You’d think that, with a name like that, there’s nothing but pork and soy sauce in this dish. But, no. Add garlic, ginger, cinnamon, star anise and five-spice powder to light and dark soy sauces for the most richly flavored dish.
Yes, it’s braised. Mostly. But that’s not the only step in cooking this dish. Before braising, an uncut slab pork is seared in oil. After braising, the pork is cut into cubes, returned to the pot and simmered until the sauce is thick.
Searing prevents the formation of scum during braising. It also adds a layer of flavor as the natural sugars in the meat caramelize and form a crust on the surface of the pork.
Searing is not exactly Asian style cooking. If you want to do it the Asian way, drop the slab of pork in a pot of boiling water and leave it there for about ten minutes. Scoop out, rinse then braise.
Exercise patience because the meat requires long and slow cooking. The wonderful aroma that will float around the kitchen might whet your appetite so much and tempt you to lift the pork from the sauce before it’s ready but you have to resist the temptation because the meat requires time to soak up the complex flavors of the spices and soy sauces.
Braised pork in sweet soy sauce (tau yew bak)
- 2 tablespoons cooking oil
- 1 kilogram pork belly uncut
- ¼ cup dark soy sauce
- ¼ cup light soy sauce
- ¼ cup rice wine
- 6 cloves garlic pounded
- 1 two-inch knob ginger
- 1 one-inch piece cinnamon stick
- 2 star anise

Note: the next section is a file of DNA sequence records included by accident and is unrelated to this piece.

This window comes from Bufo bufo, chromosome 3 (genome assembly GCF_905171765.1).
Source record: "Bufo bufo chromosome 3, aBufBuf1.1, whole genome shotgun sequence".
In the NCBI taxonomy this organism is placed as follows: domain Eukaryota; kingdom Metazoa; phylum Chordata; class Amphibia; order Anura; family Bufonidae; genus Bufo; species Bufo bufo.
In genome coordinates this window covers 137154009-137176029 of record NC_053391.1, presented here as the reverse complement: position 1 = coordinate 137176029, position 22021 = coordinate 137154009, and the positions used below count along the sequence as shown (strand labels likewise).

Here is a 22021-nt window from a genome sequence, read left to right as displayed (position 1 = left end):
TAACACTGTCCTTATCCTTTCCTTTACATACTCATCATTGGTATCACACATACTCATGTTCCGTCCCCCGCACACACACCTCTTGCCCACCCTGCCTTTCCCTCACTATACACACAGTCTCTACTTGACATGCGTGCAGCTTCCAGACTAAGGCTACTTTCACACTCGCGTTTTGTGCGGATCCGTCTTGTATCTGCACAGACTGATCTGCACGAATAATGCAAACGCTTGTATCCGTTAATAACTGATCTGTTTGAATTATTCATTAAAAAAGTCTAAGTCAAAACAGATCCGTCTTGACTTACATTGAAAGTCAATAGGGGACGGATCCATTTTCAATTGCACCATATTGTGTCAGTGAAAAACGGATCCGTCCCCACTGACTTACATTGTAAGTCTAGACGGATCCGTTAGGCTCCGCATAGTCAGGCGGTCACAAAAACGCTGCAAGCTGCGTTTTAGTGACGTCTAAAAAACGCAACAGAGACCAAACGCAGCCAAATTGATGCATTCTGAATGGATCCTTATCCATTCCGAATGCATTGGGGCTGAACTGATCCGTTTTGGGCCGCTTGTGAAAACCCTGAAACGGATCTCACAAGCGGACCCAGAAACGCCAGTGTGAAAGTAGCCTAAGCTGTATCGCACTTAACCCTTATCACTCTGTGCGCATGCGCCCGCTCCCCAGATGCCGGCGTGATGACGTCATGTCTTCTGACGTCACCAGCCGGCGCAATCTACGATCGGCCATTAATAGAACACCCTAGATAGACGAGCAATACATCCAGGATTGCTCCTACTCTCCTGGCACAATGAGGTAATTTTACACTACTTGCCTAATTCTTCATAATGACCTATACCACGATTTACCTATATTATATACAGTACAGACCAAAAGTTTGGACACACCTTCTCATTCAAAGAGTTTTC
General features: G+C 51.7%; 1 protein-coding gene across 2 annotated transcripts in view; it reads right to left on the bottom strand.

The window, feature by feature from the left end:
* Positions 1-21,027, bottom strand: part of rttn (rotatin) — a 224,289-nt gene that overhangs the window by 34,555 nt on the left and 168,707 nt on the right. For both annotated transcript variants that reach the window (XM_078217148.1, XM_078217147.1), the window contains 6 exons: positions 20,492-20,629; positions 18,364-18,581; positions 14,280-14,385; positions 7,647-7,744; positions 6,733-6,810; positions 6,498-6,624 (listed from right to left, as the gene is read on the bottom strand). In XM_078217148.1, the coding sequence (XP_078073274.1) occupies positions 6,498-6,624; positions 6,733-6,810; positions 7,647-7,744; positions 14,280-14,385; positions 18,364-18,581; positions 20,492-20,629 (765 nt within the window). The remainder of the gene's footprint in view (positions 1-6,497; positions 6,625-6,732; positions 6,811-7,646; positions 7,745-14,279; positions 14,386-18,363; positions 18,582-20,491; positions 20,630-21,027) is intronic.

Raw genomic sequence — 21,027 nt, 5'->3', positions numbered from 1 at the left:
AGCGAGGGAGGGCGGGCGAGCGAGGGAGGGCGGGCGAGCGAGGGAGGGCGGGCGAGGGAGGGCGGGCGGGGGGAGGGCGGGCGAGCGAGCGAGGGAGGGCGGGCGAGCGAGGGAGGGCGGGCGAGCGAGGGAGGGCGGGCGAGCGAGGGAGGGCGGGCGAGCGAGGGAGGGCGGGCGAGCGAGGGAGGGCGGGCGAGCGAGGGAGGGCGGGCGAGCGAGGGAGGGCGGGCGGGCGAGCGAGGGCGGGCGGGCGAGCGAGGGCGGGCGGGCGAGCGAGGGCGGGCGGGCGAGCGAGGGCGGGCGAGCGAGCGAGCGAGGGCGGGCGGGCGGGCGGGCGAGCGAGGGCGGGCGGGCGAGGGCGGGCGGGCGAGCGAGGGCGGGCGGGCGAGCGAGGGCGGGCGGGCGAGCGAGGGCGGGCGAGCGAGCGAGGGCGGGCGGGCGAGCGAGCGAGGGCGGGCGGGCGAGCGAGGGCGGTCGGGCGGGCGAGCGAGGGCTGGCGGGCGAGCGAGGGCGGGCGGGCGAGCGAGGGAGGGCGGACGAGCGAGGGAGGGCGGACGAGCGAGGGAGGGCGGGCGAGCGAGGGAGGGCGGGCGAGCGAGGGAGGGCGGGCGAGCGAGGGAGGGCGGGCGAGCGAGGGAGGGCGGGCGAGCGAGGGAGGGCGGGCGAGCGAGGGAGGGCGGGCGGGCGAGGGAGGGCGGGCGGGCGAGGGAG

- 2 bay leaves
- 1 teaspoon five-spice powder
- 2 tablespoons sugar
- 1 teaspoon peppercorns
- 2 cups bone broth you may need more
- 6 hard boiled eggs shelled
- roughly chopped cilantro to garnish
- Heat the cooking oil in a wok.
- Lower the pork in the hot oil and brown all sides.
- Pour in the dark soy sauce, light soy sauce and rice wine. Add the garlic, ginger, cinnamon stick, star anise, five-spice powder, peppercorns and about a cup of broth.
- Bring to the boil, lower the heat, cover and simmer for an hour to an hour and a half or until the pork is tender.
- Scoop out the pork and transfer to a cutting board. Cut into two-inch cubes.
- Strain the sauce and reheat. Taste and add more light soy sauce or sugar, or both, if needed.
- Add the pork cubes to the sauce. If you want eggs with your pork, now is the time to add them.
- Cook the pork (and eggs) in the sauce until the sauce reduces to no more than a couple of tablespoonfuls.
- Transfer the meat and sauce (and eggs) to a serving bowl. Sprinkle with cilantro (or scallions) and serve hot.